Shifts in Ecological Legacies Support Hysteresis of Stand Type Conversions in Boreal Forests

X. J. Walker, K. Okano, L. T. Berner, R. Massey, S. J. Goetz, J. F. Johnstone, M. C. Mack

Research output: Contribution to journalArticlepeer-review

1 Scopus citations

Abstract

Many disturbances are shifting in severity, frequency, and extent due to changing climate and human activities. Altered disturbance regimes can trigger shifts in ecosystem state where recovery to the pre-disturbance ecosystem is uncertain. In the western North American boreal forest, the intensification of wildfire can cause canopy dominance to switch from black spruce (Picea mariana) to deciduous trees such as Alaska paper birch (Betula neoalaskana) and trembling aspen (Populus tremuloides). Understanding the key mechanisms that determine the resilience and stability of these alternative community types is required for the prediction of future forest dynamics. Here, we assess patterns of post-fire tree recovery across a pre-fire gradient of spruce- to deciduous-dominated forests in Interior Alaska and quantify compositional and environmental thresholds that support the resilience of alternative canopy types. We found post-fire organic soil depth of stands on a recovery trajectory to deciduous dominance (7.3 ± 5.5 cm) were similar regardless of pre-fire composition and significantly shallower than spruce (14.9 ± 9.0 cm) or mixed trajectories (10.4 ± 5.9 cm). Deciduous-dominated stands were highly resilient to fire, as 100% remained deciduous-dominated post-fire. Even when deciduous trees only accounted for a small proportion (12%) of the pre-fire stand, deciduous trees often became dominant after wildfire. We conclude that the establishment of deciduous bud banks and seed sources creates a strong hysteresis in stand recovery that reinforces the resilience of deciduous-dominated boreal forests to wildfire. Accounting for the resilience of this alternative stable state to wildfire suggests that shifts from spruce to deciduous dominance caused by shifting wildfire will have long-term effects on future structure and function of boreal forests and vegetation feedbacks to climate change.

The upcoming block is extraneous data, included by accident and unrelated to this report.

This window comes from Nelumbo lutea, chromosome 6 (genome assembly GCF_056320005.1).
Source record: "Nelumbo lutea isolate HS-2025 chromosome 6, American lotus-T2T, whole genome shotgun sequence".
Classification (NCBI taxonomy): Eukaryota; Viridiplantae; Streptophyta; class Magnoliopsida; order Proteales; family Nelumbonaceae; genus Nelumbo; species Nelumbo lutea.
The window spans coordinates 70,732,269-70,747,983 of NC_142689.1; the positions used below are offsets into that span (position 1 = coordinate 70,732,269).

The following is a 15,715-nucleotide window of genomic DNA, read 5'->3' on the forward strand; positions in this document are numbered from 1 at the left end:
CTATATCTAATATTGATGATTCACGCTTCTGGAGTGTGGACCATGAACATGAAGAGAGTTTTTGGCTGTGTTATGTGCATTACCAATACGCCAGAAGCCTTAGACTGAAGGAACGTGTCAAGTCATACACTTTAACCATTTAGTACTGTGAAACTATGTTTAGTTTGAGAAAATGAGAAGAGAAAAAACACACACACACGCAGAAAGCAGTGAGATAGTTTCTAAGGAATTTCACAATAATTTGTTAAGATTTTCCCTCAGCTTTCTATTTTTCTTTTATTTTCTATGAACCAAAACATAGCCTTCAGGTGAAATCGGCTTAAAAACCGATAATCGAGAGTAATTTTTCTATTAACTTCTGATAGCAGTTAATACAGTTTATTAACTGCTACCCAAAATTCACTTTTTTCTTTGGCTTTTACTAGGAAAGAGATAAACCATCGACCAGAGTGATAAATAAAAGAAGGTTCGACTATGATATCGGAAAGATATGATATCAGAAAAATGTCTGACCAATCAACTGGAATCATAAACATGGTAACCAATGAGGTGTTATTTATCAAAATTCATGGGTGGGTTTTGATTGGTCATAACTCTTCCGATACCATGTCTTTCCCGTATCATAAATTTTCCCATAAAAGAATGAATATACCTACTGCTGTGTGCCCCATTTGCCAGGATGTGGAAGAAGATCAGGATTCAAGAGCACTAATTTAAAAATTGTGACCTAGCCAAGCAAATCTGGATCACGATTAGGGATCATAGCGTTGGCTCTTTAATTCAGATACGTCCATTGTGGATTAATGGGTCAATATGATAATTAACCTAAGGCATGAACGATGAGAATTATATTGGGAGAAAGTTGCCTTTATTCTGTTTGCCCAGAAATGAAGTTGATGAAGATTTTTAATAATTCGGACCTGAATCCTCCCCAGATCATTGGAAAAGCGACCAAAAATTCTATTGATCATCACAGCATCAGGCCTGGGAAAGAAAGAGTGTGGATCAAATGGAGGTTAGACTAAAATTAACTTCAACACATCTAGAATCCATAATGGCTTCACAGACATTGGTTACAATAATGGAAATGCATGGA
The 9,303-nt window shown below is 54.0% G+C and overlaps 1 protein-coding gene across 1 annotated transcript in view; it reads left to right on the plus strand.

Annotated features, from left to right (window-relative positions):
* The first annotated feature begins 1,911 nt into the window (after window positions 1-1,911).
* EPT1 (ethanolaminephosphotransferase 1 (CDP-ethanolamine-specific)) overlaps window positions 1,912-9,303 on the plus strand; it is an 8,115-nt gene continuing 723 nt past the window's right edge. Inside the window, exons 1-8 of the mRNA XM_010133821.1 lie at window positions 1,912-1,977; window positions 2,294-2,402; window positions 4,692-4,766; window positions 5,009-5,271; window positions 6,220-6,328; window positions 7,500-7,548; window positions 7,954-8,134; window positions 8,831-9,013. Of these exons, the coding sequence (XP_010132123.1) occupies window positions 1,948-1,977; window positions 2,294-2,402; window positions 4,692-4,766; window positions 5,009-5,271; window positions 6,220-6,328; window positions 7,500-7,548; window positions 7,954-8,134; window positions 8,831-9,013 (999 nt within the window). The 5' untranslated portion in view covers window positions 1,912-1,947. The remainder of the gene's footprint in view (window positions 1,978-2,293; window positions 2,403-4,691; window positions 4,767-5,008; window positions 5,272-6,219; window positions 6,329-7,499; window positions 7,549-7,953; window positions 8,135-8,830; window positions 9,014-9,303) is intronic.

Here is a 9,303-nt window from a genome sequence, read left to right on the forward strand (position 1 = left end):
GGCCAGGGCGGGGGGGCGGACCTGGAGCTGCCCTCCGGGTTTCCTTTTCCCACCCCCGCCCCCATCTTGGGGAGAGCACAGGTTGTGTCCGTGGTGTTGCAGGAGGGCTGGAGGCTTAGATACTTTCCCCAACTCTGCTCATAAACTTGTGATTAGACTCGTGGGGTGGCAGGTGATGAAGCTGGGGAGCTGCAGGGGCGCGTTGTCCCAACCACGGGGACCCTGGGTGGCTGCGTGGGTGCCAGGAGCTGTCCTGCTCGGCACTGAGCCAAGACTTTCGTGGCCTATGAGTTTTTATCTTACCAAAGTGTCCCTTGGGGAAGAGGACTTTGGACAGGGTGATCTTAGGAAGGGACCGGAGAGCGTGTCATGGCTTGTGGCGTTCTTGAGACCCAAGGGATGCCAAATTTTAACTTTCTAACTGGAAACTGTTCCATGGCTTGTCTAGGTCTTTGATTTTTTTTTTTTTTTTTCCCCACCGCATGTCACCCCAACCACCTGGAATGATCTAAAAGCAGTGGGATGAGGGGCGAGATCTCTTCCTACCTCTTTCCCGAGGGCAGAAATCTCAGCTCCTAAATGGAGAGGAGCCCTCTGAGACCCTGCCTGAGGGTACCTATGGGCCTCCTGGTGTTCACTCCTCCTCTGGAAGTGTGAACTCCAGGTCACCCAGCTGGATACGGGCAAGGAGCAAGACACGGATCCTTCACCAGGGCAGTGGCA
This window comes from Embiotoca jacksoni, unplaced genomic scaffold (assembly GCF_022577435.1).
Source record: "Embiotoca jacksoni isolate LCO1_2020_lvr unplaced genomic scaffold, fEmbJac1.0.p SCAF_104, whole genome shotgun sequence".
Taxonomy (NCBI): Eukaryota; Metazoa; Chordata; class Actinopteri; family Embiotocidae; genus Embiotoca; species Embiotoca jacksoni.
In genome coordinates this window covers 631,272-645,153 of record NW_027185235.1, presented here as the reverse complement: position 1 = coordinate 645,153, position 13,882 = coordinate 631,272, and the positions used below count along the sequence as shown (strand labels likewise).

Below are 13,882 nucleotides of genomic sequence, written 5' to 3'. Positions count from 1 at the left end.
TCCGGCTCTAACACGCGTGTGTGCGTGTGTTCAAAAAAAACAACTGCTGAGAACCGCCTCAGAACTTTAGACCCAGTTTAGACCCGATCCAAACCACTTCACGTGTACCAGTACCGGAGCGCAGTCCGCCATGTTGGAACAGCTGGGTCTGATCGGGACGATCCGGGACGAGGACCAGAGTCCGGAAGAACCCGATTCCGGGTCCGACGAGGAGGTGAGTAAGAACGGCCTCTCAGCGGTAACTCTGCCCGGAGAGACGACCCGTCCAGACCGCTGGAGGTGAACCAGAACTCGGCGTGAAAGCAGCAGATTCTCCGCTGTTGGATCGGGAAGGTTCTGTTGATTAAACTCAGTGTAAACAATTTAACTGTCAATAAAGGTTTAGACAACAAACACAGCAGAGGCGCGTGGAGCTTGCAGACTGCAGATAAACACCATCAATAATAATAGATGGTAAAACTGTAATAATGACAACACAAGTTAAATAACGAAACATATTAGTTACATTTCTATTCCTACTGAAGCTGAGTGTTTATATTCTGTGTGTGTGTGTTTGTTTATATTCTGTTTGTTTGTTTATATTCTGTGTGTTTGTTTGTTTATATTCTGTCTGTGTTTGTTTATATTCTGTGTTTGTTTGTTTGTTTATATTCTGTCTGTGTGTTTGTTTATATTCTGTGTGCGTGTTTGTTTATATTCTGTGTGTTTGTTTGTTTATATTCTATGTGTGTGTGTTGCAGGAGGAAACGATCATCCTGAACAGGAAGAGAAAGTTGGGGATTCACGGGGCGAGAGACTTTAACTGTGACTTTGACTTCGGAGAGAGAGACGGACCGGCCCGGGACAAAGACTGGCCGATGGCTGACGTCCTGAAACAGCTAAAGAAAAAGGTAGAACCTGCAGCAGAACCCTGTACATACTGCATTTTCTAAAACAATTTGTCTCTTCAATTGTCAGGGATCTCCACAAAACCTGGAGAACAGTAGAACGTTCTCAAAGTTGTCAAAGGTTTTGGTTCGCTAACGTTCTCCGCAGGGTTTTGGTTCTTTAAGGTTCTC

Original languageEnglish (US)
Pages (from-to)1796-1805
Number of pages10
JournalEcosystems
Volume26
Issue number8
DOIs
StatePublished - Dec 2023

Keywords

  • Boreal forest
  • black spruce
  • deciduous
  • ecological legacies
  • resilience
  • succession

ASJC Scopus subject areas

  • Ecology, Evolution, Behavior and Systematics
  • Environmental Chemistry
  • Ecology

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